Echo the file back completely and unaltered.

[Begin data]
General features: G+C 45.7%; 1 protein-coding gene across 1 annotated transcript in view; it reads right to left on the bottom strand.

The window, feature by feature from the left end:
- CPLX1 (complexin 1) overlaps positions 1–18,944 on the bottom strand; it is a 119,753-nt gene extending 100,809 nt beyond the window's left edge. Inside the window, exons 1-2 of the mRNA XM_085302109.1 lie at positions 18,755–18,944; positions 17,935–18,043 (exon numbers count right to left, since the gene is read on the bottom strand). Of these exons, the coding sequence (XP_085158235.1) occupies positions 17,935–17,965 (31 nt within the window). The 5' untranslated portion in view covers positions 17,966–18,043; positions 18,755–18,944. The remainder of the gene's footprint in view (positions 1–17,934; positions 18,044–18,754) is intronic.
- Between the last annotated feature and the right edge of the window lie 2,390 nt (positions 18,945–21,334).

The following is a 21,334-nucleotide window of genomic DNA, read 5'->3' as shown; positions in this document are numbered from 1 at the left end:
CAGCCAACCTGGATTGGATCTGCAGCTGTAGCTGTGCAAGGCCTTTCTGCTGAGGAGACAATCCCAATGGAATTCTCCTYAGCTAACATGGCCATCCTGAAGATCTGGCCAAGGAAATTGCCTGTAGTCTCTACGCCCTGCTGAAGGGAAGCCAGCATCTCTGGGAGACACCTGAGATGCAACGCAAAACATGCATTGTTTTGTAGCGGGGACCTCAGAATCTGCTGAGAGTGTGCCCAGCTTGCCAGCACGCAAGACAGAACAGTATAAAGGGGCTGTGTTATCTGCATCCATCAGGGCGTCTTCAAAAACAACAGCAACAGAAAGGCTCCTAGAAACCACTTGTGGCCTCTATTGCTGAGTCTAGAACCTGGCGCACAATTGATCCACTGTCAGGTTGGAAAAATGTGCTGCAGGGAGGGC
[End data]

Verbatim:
General features: G+C 45.7%; 1 protein-coding gene across 1 annotated transcript in view; it reads right to left on the bottom strand.

The window, feature by feature from the left end:
- CPLX1 (complexin 1) overlaps positions 1–18,944 on the bottom strand; it is a 119,753-nt gene extending 100,809 nt beyond the window's left edge. Inside the window, exons 1-2 of the mRNA XM_085302109.1 lie at positions 18,755–18,944; positions 17,935–18,043 (exon numbers count right to left, since the gene is read on the bottom strand). Of these exons, the coding sequence (XP_085158235.1) occupies positions 17,935–17,965 (31 nt within the window). The 5' untranslated portion in view covers positions 17,966–18,043; positions 18,755–18,944. The remainder of the gene's footprint in view (positions 1–17,934; positions 18,044–18,754) is intronic.
- Between the last annotated feature and the right edge of the window lie 2,390 nt (positions 18,945–21,334).

The following is a 21,334-nucleotide window of genomic DNA, read 5'->3' as shown; positions in this document are numbered from 1 at the left end:
CAGCCAACCTGGATTGGATCTGCAGCTGTAGCTGTGCAAGGCCTTTCTGCTGAGGAGACAATCCCAATGGAATTCTCCTYAGCTAACATGGCCATCCTGAAGATCTGGCCAAGGAAATTGCCTGTAGTCTCTACGCCCTGCTGAAGGGAAGCCAGCATCTCTGGGAGACACCTGAGATGCAACGCAAAACATGCATTGTTTTGTAGCGGGGACCTCAGAATCTGCTGAGAGTGTGCCCAGCTTGCCAGCACGCAAGACAGAACAGTATAAAGGGGCTGTGTTATCTGCATCCATCAGGGCGTCTTCAAAAACAACAGCAACAGAAAGGCTCCTAGAAACCACTTGTGGCCTCTATTGCTGAGTCTAGAACCTGGCGCACAATTGATCCACTGTCAGGTTGGAAAAATGTGCTGCAGGGAGGGC